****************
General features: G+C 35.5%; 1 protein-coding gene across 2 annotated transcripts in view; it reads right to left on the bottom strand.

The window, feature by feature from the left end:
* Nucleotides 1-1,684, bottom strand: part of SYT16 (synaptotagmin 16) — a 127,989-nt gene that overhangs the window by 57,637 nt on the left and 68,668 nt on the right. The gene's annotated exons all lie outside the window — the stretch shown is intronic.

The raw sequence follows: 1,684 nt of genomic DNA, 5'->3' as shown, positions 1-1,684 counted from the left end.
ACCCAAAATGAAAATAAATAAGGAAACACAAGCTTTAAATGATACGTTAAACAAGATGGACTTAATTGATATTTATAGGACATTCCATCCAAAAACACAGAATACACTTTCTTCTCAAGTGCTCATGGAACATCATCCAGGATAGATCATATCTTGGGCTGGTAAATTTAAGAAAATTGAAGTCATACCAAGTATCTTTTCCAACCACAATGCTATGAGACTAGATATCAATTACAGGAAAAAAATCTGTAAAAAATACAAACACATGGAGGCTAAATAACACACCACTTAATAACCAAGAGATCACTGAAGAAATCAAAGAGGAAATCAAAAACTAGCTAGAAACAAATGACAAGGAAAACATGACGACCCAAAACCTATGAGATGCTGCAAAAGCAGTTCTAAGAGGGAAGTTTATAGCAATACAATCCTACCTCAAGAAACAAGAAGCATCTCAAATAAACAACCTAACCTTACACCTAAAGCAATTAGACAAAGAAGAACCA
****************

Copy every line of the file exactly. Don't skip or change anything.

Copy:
General features: G+C 35.5%; 1 protein-coding gene across 2 annotated transcripts in view; it reads right to left on the bottom strand.

The window, feature by feature from the left end:
* Nucleotides 1-1,684, bottom strand: part of SYT16 (synaptotagmin 16) — a 127,989-nt gene that overhangs the window by 57,637 nt on the left and 68,668 nt on the right. The gene's annotated exons all lie outside the window — the stretch shown is intronic.

The raw sequence follows: 1,684 nt of genomic DNA, 5'->3' as shown, positions 1-1,684 counted from the left end.
ACCCAAAATGAAAATAAATAAGGAAACACAAGCTTTAAATGATACGTTAAACAAGATGGACTTAATTGATATTTATAGGACATTCCATCCAAAAACACAGAATACACTTTCTTCTCAAGTGCTCATGGAACATCATCCAGGATAGATCATATCTTGGGCTGGTAAATTTAAGAAAATTGAAGTCATACCAAGTATCTTTTCCAACCACAATGCTATGAGACTAGATATCAATTACAGGAAAAAAATCTGTAAAAAATACAAACACATGGAGGCTAAATAACACACCACTTAATAACCAAGAGATCACTGAAGAAATCAAAGAGGAAATCAAAAACTAGCTAGAAACAAATGACAAGGAAAACATGACGACCCAAAACCTATGAGATGCTGCAAAAGCAGTTCTAAGAGGGAAGTTTATAGCAATACAATCCTACCTCAAGAAACAAGAAGCATCTCAAATAAACAACCTAACCTTACACCTAAAGCAATTAGACAAAGAAGAACCA